Question of Sri Lankaís Test
by Rex Clementine
It would be an interesting topic to follow. The options available for the series against England are 1. Go ahead with the two captain policy, 2. Give Marvan a go, or 3. Bring back Sanath Jayasuriya. When talking of options these are the three areas that will probably be discussed by the selectors. Itís unlikely that anything apart from the above three would happen. We can even reduce the three options to two by taking off the third one. The selectors themselves hadnít spoken or thought about much of going back to the Matara man.
Thereís been lot of media coverage from learned critics that the left-handed opener should be given another go. Jayasuriya has got the highest success rate of a Sri Lankan captain and has led the side to many milestones. Taking over from Arjuna Ranatunga, a giant like figure in local cricket, the left-hander did an exceptional job and his biggest strength was to bring the best out of his players. His personal contributions also were vital for Sri Lankaís success and he remained the number one Sri Lankan target of the opposition in the last four years or so in both forms of the game. So should we go back to the man from Matara? People might wonder!
However, there are those who think contrary to that. Jayasuriya has done his part. Reverting back to Jayasuriya is going back to the past, some might wonder. Itís as if we donít have anyone else to do the job, others might say. When Jayasuriya quit captaincy, it came as a surprise to many. So would he himself be really wanting something which he said "not interested" six months back. Maybe going back to Jayasuriya might not even attract the selectors that much as they have set out their plans for the future already.
Hashan Tillakaratna has done a reasonably good job as Test captain. After returning to the Test side in 2001 August, Tillakarathna has been the most consistent and successful Sri Lankan batsman in Test cricket. His exploits in the longer version of the game also earned him a place in Sri Lankaís ODI squad later. However, he quit one day cricket subsequently. When Tillakaratna was awarded the captaincy, the decision of the selectors raised the eyebrows of many. Tillakaratna himself admitted that he was surprised after hearing the news.
The left-handed Sri Lankan middle order batsman has led the country in two series. He drew the series against the Kiwis at home while losing to the West Indies in the Caribbean. Tillakaratnaís tactics in the second Test against New Zealand in Kandy also came in for some criticism. There were many who felt that rather than playing it safe Sri Lanka should have gone for the kill. The new coach himself highlighted the fact when addressing his first media briefing at the cricket board headquarters and felt that Sri Lanka should have pushed for a win and gone for the run chase in that Test, like the Australians do, rather than going for a honourable draw.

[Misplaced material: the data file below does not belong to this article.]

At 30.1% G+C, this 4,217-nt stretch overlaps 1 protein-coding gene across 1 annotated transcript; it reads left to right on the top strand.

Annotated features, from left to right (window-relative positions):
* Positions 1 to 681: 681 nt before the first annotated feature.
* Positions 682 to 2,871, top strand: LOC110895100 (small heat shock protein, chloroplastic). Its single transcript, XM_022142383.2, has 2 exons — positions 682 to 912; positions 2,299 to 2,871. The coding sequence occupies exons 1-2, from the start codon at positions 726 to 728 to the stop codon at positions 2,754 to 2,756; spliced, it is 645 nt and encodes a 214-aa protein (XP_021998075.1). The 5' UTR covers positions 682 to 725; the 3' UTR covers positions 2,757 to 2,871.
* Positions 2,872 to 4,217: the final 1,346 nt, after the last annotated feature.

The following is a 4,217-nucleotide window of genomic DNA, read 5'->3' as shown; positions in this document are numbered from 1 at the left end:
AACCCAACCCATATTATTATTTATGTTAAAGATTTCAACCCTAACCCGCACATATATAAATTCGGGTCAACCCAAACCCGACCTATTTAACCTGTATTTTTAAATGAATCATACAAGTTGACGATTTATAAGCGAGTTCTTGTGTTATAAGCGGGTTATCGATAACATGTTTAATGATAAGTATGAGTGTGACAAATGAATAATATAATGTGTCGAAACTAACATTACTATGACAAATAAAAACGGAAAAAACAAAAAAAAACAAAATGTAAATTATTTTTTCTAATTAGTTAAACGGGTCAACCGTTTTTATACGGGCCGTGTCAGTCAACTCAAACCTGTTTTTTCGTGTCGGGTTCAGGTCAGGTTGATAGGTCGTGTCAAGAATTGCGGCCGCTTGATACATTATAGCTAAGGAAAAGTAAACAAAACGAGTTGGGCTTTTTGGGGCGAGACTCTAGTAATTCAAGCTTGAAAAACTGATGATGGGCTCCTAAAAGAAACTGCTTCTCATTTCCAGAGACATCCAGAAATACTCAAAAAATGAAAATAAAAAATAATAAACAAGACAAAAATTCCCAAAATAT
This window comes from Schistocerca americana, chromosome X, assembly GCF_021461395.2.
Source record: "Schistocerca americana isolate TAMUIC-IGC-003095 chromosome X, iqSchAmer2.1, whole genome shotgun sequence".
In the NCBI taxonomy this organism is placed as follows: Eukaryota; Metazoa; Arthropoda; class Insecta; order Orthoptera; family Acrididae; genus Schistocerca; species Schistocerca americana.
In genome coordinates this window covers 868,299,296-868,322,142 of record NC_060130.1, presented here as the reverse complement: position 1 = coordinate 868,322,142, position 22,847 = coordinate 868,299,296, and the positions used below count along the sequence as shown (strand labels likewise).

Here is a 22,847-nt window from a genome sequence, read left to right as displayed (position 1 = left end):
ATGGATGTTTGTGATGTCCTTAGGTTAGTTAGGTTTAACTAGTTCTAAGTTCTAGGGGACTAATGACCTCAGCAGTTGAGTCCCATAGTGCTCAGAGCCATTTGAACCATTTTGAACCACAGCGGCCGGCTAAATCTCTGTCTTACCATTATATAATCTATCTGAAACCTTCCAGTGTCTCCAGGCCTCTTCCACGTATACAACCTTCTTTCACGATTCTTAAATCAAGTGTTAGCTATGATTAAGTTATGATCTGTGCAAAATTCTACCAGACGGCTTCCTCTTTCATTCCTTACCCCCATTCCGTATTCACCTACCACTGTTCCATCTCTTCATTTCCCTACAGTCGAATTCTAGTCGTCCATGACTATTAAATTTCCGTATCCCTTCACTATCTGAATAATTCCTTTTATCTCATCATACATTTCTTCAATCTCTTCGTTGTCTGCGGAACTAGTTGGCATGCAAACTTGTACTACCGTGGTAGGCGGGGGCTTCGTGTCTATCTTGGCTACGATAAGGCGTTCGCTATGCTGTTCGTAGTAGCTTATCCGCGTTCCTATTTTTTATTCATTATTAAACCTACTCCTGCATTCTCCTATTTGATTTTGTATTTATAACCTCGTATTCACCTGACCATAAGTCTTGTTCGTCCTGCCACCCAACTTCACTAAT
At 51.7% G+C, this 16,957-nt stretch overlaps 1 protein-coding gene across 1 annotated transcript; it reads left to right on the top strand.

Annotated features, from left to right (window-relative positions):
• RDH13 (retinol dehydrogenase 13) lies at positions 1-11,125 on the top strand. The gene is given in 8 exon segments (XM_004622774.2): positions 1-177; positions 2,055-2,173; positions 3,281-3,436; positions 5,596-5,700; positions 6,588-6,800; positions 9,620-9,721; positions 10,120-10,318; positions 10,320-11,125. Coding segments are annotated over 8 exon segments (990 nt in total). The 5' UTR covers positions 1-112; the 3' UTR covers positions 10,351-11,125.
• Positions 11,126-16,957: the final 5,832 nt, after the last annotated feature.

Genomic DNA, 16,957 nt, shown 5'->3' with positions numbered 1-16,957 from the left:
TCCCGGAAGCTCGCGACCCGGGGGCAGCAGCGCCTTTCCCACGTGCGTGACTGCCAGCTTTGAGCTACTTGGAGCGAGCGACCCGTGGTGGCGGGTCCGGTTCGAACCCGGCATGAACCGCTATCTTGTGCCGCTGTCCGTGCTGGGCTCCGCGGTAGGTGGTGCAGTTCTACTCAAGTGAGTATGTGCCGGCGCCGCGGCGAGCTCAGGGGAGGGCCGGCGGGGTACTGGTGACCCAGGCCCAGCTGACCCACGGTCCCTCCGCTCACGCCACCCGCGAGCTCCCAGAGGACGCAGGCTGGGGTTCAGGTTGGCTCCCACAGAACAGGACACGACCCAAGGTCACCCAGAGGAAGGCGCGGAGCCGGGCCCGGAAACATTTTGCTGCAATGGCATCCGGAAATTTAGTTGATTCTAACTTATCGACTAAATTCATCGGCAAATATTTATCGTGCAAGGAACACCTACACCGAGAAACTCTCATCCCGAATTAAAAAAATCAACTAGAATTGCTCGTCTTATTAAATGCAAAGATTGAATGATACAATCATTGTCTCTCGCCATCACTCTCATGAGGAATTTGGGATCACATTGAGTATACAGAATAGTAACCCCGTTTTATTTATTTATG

Probably the cricket fans would have felt that under Tillakaratna Sri Lanka has under achieved. Specially drawing a series against New Zealand at home doesnít speak too well of the new captain. However, donít forget the fact that both the series that Tillakaratna captained here in Sri Lanka and in the West Indies were interrupted by inclement weather.
There is a section of the crowd who feel that it was absolutely right that Tillakaratna was given the duty of captaining the side as a mark of gratitude for his consistency with the bat. There are others who say that Tillakaratna is more senior to Jayasuriya and that he captained the side even before the opener in a Test Match when Ranatunga was injured. They feel that in fact Tillakaratna should have succeeded Ranatunga instead of Jayasuriya as the senior most player in the side.
Letís talk of the present. If the appointment of Tillakaratna as captain of the side was a temporary one with the intention of not saddling Atapattu with too much of an burden probably Tillakaratna will find this season that he be asked to fully concentrate on his batting alone while Atapattu will go out to the middle with Michael Vaughan to toss the coin.
The selectors were quick to talk of their mindset when they decided to go for two captains. Theyíve maintained the thought even today. According to the selectors, Atapattu was to do the job when Jayasuriya quit, but they were just concerned about his workload.
Sometime our administrators, selectors and many others have a knack to worship anything that is foreign. When the Aussies decide to go ahead with a two captains policy, our ones too would say what a wonderful concept that is and that we should follow their footsteps. But they donít realise that the Australians had a solid reason behind appointing Mark Taylor as Test captain and giving the ODI side to Stephen Waugh. When Waugh retires, the Aussies arenít going to appoint another captain to take over the Test side. Theyíll simply ask Ricky Ponting to take over the Test side too.
After leading the side in a few one day series, the "obvious choice" is more experienced. Heís done it fairly well and has got a decent record too. He would add a ODI series win in the Caribbean too to his CV. More than anything, Atapattu has won over men who matter with his unique style. He has demanded discipline from his players. Has asked Muralitharan to shut his mouth and go through proper net sessions during practices. Has dedicated more time for fielding during practice sessions and stressed on the importance of discipline. These have made many men happy. So they might be ready to give him the green light for both forms of the game.
Maybe Dyson would play a crucial role in determining the course the selectors are going to take. Would he agree with option 2?
|NEWS | POLITICS | DEFENCE | FEATURES | OPINION | BUSINESS | LEISURE | EDITORIAL | CARTOON|